Normal human melanocytes were cultured and proved to be functionally active, and 1 mg/ml TA inhibited proliferation of both HUVECs and melanocytes without obvious toxicity. (A) The growth of melanocytes was observed by inverted microscope at 7 days of culture (×40). Melanocytes were identificated by (B) DOPA staining (×40) and (C) S-100 protein immunohistochemical staining (DAB, ×200). (D) Cell counting of HUVECs at 0 h, 24 h, 48 h and 72 h of culture respectively, with or without incubation of 1 mg/ml TA. (E) Cell counting of melanocytes at 0 h, 24 h, 48 h and 72 h of culture respectively, with or without incubation of 1 mg/ml TA. TA, tranexamic acid. * P < 0.05, Control vs. TA group at the same time points. Data are presented as the mean ± SD of three independent experiments.

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Results

TA inhibited cell growth of HUVECs and melanocytes without cellular toxicity

Both HUVECs and normal human melanocytes were successfully cultured. The melanocytes were multi-dendritic, without contamination of epidermal keratinocytes or dermal fibroblasts (Fig. 1A). Dopa staining (Fig. 1B) and immunohistochemical staining for S-100 protein (Fig. 1C) were positive, proving them to be functionally active. Then, cell counting of HUVECs and melanocytes was performed at 0 h, 24 h, 48 h and 72 h of culture respectively, with or without incubation of 1 mg/ml TA. As shown in Fig. D and E, compared with their control groups, both HUVECs and melanocytes that were treated by 1 mg/ml TA showed similar but slower growth curves, and after 48-72 h of culture, TA significantly inhibited cell growth of both HUVECs and melanocytes without obvious cellular toxicity.

TA inhibited VEGF165-induced over-expression and activation of VEGF receptors in HUVECs

As VEGF is natural ligand for VEGFRs, of which the most abundant form is VEGF165 [24], we then examined the regulation of VEGFR-1, VEGFR-2 and NRP-1 protein expression in HUVECs by VEGF165 with or without incubation of 1 mg/ml TA for 48 h. As shown in Fig. 2A, a significant induction of VEGFR-1, VEGFR-2 and NRP-1 expression was detected 48 h after 10 ng/ml VEGF165 stimulation. However, this effect was attenuated by 1 mg/ml TA, suggesting that TA could inhibit the enhanced expression of all the above VEGFRs induced by VEGF165 in HUVECs.

We next examined if TA could affect the tyrosine phosphorylation of VEGFR-1 and VEGFR-2 induced by VEGF165 in HUVECs. As expected, 10 ng/ml VEGF165 promoted tyrosine phosphorylation of VEGFR-1 and VEGFR-2 in HUVECs 5 min after stimulation, while no similar effect was observed in cells who were pre-incubated with 1 mg/ml TA for 48 h (Fig. 2B), suggesting that TA could abolish the activation of VEGFR-1 and VEGFR-2 induced by VEGF165 in HUVECs.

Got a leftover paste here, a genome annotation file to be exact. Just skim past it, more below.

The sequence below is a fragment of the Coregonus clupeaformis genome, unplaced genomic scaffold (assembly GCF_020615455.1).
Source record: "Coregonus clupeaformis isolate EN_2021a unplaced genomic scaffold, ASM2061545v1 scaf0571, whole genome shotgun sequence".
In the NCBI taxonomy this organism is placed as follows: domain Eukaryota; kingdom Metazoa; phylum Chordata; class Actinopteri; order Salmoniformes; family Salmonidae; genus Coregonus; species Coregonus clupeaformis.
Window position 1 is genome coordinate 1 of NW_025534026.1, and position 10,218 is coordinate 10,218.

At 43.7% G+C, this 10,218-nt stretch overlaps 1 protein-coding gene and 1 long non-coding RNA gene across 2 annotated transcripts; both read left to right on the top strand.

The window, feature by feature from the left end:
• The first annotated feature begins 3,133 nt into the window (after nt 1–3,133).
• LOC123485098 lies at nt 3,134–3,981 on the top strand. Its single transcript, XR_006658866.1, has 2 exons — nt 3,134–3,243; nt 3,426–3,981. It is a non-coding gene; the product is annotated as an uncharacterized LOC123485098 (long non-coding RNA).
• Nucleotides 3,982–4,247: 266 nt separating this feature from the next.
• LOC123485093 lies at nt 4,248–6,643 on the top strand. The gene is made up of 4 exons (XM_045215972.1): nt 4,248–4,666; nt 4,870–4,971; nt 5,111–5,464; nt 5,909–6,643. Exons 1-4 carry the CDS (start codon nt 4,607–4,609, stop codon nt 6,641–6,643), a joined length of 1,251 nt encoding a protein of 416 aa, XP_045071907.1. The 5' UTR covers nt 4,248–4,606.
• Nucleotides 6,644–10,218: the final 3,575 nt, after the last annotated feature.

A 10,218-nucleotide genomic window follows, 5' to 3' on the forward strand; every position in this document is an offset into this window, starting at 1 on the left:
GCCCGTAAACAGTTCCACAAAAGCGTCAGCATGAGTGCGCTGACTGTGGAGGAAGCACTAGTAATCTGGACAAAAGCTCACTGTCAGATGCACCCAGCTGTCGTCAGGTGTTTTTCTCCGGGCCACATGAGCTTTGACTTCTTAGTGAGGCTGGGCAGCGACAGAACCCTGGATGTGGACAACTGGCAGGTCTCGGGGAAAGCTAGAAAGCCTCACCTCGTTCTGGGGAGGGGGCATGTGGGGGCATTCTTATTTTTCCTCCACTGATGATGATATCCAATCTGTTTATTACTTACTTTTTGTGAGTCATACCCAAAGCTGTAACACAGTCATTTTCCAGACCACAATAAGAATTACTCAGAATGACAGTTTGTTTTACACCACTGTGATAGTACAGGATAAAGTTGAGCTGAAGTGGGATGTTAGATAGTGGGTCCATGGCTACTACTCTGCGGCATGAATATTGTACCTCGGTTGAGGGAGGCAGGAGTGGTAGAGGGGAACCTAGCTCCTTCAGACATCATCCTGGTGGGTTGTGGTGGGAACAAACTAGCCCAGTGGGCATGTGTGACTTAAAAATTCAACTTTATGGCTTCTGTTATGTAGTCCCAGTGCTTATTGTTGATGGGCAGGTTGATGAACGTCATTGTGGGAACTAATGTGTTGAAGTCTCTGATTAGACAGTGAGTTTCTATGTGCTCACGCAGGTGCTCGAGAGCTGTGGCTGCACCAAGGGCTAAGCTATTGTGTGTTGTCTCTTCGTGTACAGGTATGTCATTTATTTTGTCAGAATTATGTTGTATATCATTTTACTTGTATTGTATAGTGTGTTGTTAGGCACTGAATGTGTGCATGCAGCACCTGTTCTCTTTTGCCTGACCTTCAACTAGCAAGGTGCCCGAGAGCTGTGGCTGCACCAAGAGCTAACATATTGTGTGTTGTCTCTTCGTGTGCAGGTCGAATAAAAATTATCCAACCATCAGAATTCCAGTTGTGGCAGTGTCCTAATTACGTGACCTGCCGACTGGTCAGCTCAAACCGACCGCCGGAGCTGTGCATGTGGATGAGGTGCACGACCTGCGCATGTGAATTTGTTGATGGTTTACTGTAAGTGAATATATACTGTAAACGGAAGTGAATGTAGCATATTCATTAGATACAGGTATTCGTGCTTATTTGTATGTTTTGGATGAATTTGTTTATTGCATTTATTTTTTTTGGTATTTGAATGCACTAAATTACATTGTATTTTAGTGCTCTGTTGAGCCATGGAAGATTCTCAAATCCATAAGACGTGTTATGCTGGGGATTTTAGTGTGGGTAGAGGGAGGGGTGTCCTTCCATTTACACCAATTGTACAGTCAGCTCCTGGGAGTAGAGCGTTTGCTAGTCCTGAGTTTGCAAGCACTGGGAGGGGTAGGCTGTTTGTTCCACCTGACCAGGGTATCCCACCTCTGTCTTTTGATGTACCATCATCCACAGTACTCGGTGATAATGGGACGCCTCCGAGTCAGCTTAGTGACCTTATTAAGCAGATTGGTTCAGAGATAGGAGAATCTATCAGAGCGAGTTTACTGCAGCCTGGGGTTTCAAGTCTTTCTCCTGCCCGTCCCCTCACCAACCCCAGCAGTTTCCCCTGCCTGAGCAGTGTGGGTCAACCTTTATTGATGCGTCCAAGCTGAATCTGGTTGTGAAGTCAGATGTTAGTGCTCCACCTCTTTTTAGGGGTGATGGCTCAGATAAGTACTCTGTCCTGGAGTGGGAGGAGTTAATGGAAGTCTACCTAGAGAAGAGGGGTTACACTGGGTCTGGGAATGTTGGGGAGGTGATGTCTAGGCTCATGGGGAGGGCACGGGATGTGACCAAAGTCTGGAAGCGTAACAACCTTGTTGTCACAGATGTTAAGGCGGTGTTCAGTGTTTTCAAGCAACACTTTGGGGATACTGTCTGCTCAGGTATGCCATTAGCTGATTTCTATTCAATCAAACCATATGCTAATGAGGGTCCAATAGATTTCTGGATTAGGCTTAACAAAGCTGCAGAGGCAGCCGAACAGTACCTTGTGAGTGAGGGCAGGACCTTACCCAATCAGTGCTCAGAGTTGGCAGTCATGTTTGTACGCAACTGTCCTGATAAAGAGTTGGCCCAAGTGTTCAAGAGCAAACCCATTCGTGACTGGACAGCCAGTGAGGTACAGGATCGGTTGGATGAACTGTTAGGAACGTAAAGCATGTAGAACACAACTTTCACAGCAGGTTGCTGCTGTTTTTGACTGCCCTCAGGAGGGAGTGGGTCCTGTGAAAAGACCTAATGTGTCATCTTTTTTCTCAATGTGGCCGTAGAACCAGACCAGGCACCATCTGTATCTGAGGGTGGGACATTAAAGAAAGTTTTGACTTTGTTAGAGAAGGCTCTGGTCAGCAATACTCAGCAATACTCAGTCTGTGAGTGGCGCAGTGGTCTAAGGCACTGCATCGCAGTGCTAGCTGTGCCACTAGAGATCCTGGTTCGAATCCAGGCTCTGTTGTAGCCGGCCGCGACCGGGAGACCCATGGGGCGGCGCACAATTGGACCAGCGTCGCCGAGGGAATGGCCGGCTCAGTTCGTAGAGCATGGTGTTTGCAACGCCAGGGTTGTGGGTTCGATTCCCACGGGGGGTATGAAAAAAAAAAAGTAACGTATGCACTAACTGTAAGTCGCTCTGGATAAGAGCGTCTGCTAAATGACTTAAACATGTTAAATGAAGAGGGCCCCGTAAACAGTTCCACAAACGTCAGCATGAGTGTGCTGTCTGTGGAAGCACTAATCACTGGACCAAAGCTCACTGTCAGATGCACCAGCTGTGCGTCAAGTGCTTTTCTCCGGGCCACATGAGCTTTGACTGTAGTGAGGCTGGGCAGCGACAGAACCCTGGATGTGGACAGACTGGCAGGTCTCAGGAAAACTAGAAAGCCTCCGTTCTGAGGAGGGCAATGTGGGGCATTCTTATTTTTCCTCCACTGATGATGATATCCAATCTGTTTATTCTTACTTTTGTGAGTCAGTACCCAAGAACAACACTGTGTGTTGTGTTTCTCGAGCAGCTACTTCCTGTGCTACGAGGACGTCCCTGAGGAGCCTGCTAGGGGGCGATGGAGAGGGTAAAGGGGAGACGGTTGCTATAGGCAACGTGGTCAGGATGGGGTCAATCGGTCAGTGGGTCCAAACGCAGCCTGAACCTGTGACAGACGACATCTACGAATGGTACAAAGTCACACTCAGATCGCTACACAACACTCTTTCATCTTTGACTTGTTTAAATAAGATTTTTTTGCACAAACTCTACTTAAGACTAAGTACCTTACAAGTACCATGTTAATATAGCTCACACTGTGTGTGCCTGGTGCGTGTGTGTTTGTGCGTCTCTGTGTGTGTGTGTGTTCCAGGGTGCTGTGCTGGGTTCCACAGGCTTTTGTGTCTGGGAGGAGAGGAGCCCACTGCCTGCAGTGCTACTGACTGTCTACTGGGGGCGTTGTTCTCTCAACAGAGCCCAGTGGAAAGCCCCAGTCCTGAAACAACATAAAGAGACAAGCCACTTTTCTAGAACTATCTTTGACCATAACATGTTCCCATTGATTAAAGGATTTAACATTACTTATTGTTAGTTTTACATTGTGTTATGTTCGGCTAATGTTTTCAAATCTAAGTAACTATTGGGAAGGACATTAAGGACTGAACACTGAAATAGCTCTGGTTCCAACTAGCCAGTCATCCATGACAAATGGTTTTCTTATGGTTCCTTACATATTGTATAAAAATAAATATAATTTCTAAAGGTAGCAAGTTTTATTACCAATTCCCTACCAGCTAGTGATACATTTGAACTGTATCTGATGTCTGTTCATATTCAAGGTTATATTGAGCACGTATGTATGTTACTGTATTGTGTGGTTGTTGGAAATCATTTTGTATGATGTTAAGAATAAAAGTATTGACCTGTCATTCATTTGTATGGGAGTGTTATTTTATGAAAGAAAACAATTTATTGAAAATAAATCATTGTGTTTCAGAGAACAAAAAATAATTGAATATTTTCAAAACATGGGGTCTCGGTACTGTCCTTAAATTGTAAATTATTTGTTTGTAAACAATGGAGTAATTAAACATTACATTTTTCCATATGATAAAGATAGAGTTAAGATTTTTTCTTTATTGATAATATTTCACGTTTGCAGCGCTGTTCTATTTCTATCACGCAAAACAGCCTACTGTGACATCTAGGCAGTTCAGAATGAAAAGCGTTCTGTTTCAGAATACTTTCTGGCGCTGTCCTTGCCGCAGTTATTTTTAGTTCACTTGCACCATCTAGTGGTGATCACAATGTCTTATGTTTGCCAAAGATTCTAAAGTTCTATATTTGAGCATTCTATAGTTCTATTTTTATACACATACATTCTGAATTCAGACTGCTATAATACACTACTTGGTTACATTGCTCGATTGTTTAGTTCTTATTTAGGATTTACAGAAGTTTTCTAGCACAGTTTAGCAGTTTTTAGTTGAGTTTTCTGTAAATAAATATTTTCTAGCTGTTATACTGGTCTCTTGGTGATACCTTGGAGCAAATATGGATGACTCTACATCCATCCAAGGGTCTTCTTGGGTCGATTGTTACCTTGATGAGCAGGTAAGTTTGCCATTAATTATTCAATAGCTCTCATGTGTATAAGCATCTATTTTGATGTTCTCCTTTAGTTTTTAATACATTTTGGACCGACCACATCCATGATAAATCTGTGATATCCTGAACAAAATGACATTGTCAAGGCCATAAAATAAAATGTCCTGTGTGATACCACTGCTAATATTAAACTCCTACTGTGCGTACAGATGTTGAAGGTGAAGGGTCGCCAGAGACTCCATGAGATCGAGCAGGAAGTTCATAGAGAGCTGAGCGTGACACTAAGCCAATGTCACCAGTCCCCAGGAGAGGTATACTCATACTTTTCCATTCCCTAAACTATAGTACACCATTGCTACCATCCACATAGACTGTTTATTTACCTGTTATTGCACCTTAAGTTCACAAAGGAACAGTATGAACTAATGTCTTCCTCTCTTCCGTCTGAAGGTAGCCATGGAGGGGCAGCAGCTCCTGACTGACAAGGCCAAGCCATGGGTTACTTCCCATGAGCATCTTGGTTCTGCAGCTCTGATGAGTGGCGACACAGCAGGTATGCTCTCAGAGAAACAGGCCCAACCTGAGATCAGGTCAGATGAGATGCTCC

TA inhibited cell proliferation, migration, invasion and tube formation of HUVECs

It is well known that VEGF, via VEGFRs in endothelial cells, acts as an essential factor for normal and aberrant angiogenesis [24]. We next examined whether TA further interferes with the classical roles of VEGF-VEGFR signaling in blood vessel formation in vitro. As shown in Fig. 3A, 10 ng/ml VEGF165 promoted cell proliferation of HUVECs, while neutralization of VEGFR-1 and/or VEGFR-2 significantly decreased this effect. Interestingly, TA showed a similar effect to that by neutralization of VEGFR-1 and VEGFR-2 in HUVECs, as it also significantly decreased cell proliferation of HUVECs induced by VEGF165. VEGF165 also promoted cell migration of HUVECs, and TA exerted a similar effect to that by neutralization of VEGFR-1 and VEGFR-2, because both of them significantly decreased cell migration of HUVECs induced by VEGF165 (Fig. 3B). In addition, VEGF165 accelerated cell invasion of HUVECs, which was inhibited by TA as well as by neutralization of VEGFR-1 and/or VEGFR-2 (Fig. 3C). Tube formation of HUVECs was also greatly facilitated by VEGF165, while TA again exerted a similar effect to that by neutralization of VEGFR-1 and/or VEGFR-2 which significantly attenuated tube formation of HUVECs (Fig. 3D), suggesting that TA could inhibit angiogenesis via targeting VEGFR signaling in HUVECs in vitro.

 Figure 2 

TA inhibited VEGF165-induced over-expression and activation of VEGF receptors in HUVECs. (A) The expression of VEGFR-1, VEGFR-2 and NRP-1 in HUVECs in response to 0 or 10 ng/ml VEGF165 with or without incubation of 1 mg/ml TA for 48 h. (B) The tyrosine phosphorylation of VEGFR-1 and VEGFR-2 in HUVECs in response to 0 or 10 ng/ml VEGF165 for 5 min with or without pre-incubation of 1 mg/ml TA for 48 h. TA, tranexamic acid. P-VEGFR-1, phospho-VEGFR-1. P-VEGFR-2, phospho-VEGFR-2. β-actin was served as loading control for protein normalization.

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 Figure 3